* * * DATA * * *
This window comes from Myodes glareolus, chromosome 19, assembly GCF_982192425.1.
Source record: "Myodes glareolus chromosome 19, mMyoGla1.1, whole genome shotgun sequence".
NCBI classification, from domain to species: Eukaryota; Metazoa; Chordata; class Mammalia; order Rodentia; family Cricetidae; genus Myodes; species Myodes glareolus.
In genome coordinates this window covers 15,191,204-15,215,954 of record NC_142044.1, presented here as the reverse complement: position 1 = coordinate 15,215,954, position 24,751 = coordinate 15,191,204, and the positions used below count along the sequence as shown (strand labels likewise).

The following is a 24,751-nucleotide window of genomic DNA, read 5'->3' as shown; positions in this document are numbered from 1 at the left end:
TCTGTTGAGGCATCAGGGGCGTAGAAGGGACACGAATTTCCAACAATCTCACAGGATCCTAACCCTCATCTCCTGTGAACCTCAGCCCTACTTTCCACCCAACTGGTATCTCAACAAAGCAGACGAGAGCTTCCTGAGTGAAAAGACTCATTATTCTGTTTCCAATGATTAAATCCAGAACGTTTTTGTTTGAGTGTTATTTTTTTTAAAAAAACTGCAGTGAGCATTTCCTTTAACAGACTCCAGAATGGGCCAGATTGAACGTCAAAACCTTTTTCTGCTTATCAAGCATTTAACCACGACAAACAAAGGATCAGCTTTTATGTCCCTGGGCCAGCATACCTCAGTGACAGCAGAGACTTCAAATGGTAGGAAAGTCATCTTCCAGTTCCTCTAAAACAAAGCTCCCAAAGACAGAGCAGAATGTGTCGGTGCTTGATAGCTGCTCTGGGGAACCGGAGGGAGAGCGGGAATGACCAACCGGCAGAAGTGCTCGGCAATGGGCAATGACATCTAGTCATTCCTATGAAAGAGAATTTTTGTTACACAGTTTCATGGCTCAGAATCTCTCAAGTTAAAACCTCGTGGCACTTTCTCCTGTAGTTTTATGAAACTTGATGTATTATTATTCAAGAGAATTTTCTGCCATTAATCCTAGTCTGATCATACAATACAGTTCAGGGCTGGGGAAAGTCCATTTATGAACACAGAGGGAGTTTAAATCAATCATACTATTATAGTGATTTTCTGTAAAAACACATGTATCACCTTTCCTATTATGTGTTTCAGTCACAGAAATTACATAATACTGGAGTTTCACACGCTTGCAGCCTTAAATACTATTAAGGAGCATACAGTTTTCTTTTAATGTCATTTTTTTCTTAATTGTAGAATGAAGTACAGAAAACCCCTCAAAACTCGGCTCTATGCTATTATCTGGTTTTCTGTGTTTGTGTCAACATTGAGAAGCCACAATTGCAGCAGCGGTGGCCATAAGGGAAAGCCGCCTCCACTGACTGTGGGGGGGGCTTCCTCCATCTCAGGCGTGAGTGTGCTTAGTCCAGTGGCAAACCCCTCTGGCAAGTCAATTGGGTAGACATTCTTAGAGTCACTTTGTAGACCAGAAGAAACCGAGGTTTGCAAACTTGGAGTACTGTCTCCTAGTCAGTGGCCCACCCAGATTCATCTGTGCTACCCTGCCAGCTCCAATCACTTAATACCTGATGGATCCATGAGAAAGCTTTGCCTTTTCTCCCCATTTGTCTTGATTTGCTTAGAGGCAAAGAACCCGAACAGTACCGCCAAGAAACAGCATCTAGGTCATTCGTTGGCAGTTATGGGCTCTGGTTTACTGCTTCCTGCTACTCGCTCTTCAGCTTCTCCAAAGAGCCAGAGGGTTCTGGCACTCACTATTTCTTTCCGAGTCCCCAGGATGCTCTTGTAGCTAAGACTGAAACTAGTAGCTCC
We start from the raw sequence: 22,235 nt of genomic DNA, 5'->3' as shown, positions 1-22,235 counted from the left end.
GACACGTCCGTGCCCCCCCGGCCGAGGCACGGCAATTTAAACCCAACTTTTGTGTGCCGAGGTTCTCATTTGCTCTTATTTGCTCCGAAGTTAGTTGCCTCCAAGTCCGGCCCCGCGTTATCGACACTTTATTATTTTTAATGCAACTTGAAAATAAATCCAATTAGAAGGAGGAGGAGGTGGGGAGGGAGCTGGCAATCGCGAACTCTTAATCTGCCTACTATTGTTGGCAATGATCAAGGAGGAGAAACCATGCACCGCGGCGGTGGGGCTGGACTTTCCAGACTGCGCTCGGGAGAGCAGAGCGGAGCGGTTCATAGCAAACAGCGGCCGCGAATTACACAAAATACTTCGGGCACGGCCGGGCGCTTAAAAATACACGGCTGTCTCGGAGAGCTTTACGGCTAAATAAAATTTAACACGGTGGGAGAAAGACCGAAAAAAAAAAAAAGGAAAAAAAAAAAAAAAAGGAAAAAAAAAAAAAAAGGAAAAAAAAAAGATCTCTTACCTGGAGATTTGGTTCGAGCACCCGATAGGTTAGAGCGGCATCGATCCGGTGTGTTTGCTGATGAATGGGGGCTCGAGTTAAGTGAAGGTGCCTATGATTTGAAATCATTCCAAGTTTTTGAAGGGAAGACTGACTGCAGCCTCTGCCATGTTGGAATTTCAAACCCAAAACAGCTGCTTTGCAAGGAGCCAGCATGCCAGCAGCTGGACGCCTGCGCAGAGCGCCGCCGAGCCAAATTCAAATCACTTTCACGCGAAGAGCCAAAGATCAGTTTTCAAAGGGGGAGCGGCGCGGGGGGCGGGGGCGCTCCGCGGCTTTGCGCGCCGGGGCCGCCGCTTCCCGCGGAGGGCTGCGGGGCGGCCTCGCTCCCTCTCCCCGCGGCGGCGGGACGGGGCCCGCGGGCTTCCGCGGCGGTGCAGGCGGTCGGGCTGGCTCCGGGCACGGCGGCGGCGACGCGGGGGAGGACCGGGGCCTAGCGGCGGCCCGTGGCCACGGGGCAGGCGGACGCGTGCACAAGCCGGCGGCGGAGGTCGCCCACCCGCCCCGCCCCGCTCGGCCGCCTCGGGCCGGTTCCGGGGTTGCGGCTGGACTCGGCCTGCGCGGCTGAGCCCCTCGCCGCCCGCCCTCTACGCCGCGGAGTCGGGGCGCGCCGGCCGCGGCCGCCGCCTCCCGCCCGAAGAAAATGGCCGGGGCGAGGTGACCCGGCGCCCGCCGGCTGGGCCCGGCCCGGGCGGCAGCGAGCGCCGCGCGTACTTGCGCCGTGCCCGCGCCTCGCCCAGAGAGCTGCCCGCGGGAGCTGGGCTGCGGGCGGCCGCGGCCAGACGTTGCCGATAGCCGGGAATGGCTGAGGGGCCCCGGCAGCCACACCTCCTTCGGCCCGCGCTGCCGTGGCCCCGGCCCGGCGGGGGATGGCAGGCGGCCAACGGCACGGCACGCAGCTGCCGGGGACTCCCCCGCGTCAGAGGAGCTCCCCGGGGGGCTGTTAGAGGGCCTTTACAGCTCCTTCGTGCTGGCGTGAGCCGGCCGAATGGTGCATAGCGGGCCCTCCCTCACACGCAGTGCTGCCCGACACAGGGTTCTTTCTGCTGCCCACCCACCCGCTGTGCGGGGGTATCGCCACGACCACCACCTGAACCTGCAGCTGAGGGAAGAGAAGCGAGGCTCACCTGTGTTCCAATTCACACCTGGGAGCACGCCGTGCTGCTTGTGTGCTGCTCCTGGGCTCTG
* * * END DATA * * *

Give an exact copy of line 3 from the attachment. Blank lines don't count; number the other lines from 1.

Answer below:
NCBI classification, from domain to species: Eukaryota; Metazoa; Chordata; class Mammalia; order Rodentia; family Cricetidae; genus Myodes; species Myodes glareolus.